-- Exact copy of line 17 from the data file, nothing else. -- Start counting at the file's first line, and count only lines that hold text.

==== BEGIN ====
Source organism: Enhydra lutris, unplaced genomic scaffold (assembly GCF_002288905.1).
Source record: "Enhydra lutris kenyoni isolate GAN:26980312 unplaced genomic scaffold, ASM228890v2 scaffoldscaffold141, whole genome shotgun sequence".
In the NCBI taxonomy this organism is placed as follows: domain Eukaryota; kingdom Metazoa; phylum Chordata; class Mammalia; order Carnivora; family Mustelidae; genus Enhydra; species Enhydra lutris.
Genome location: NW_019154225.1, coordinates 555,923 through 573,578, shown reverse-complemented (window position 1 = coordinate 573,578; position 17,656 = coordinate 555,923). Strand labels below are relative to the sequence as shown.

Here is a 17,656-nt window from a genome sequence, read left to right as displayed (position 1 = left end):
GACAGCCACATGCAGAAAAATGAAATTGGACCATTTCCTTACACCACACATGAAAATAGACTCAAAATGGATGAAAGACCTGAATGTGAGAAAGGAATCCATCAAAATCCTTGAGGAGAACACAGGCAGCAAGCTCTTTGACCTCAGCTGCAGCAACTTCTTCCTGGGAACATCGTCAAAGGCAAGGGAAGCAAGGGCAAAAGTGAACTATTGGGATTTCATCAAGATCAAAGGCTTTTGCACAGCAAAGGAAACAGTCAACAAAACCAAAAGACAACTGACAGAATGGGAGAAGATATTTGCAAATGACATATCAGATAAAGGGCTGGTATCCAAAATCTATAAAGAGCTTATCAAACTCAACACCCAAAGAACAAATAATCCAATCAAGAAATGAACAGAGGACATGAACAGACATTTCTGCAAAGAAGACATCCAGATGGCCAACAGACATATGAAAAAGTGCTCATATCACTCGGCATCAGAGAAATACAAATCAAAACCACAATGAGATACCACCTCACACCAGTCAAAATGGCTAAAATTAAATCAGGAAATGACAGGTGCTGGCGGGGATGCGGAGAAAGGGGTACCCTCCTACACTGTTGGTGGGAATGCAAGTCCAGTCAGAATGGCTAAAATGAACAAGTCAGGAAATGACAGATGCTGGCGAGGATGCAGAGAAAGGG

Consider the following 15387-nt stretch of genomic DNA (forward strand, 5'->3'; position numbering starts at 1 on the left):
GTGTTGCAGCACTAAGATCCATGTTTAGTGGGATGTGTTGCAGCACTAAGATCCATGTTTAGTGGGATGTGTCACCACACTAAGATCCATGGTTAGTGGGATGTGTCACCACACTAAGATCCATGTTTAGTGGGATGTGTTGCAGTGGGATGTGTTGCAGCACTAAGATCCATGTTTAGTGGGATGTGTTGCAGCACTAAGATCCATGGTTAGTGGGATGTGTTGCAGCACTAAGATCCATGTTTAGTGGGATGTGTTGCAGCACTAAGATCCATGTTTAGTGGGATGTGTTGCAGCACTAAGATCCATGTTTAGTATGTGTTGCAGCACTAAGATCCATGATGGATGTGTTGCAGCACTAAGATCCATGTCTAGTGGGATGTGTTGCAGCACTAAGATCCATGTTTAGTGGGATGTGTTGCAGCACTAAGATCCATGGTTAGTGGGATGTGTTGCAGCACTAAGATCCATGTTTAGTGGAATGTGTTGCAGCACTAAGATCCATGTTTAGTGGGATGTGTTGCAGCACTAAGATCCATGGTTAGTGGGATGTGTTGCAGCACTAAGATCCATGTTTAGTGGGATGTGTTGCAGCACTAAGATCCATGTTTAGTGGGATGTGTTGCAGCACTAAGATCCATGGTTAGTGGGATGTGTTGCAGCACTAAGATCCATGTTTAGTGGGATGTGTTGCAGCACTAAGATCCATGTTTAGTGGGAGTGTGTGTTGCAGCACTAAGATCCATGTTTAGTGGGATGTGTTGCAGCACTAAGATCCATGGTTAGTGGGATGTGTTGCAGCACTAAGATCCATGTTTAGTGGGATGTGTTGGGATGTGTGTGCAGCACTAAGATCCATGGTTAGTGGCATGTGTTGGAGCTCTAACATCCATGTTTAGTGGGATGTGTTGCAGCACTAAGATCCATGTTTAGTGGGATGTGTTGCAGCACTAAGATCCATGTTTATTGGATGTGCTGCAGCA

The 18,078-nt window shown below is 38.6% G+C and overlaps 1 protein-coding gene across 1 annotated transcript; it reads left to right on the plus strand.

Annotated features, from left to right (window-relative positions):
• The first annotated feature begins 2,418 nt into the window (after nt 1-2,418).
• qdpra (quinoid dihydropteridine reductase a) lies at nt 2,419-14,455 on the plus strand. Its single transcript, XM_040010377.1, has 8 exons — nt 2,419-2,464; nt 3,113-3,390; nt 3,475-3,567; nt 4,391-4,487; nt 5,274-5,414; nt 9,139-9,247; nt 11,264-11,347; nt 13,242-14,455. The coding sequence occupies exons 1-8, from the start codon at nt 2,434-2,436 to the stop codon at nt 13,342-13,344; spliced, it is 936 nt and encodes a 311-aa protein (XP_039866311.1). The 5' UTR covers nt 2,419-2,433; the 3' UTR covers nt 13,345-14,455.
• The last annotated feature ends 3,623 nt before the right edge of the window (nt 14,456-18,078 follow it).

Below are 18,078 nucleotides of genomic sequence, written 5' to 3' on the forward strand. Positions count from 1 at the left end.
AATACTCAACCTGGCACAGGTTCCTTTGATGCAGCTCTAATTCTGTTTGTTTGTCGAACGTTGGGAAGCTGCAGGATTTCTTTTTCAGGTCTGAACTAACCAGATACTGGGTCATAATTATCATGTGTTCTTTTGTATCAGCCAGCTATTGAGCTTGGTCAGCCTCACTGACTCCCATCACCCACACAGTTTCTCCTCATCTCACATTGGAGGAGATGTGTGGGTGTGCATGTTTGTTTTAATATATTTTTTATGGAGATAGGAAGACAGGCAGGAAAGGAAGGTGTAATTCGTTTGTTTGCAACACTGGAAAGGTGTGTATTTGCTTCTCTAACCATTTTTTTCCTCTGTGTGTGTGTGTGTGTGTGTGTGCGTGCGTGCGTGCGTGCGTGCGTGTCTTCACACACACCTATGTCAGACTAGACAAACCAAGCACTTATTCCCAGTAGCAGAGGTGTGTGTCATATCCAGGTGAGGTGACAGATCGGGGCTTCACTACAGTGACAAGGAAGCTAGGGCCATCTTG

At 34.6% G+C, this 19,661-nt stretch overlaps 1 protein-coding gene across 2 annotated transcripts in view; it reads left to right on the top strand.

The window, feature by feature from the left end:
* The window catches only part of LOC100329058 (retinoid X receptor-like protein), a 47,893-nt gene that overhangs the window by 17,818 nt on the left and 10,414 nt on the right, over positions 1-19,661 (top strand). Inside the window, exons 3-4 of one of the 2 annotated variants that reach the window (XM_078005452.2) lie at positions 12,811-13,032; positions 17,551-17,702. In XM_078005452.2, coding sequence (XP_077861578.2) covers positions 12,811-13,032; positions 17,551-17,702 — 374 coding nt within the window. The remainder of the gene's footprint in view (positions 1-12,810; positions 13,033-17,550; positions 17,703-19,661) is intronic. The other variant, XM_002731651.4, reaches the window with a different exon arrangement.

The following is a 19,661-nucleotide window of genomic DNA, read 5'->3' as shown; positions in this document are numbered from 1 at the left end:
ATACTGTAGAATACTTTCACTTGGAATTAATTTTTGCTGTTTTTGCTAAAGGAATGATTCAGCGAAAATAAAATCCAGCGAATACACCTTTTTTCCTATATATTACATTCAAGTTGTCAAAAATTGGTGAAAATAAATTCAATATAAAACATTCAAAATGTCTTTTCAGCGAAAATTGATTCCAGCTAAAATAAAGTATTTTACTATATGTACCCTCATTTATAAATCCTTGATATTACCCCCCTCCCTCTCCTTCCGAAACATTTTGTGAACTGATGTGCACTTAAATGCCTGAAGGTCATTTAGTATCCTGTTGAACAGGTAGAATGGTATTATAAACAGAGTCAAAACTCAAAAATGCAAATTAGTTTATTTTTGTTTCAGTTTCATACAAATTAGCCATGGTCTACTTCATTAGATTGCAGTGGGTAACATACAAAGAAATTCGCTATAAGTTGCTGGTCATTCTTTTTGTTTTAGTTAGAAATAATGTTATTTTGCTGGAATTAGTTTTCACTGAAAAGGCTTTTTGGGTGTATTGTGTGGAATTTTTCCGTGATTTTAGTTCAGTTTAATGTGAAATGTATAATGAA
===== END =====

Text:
The window, feature by feature from the left end: